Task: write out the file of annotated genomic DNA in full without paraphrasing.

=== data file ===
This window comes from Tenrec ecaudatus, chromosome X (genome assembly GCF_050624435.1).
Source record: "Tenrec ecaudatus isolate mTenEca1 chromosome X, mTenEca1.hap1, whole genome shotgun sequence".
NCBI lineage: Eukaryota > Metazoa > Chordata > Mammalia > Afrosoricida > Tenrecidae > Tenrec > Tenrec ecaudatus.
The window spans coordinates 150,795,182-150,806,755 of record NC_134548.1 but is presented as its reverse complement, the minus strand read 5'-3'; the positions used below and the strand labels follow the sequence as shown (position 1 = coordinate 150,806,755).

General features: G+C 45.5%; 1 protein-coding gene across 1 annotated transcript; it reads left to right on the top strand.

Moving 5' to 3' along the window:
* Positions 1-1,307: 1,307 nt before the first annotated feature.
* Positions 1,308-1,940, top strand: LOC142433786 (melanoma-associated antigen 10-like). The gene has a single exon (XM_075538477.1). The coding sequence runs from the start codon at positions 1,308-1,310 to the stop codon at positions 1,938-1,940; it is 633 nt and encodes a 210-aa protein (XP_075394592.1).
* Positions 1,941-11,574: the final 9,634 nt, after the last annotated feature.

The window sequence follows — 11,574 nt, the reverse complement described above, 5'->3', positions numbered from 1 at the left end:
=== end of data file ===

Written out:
This window comes from Tenrec ecaudatus, chromosome X (genome assembly GCF_050624435.1).
Source record: "Tenrec ecaudatus isolate mTenEca1 chromosome X, mTenEca1.hap1, whole genome shotgun sequence".
NCBI lineage: Eukaryota > Metazoa > Chordata > Mammalia > Afrosoricida > Tenrecidae > Tenrec > Tenrec ecaudatus.
The window spans coordinates 150,795,182-150,806,755 of record NC_134548.1 but is presented as its reverse complement, the minus strand read 5'-3'; the positions used below and the strand labels follow the sequence as shown (position 1 = coordinate 150,806,755).

General features: G+C 45.5%; 1 protein-coding gene across 1 annotated transcript; it reads left to right on the top strand.

Moving 5' to 3' along the window:
* Positions 1-1,307: 1,307 nt before the first annotated feature.
* Positions 1,308-1,940, top strand: LOC142433786 (melanoma-associated antigen 10-like). The gene has a single exon (XM_075538477.1). The coding sequence runs from the start codon at positions 1,308-1,310 to the stop codon at positions 1,938-1,940; it is 633 nt and encodes a 210-aa protein (XP_075394592.1).
* Positions 1,941-11,574: the final 9,634 nt, after the last annotated feature.

The window sequence follows — 11,574 nt, the reverse complement described above, 5'->3', positions numbered from 1 at the left end: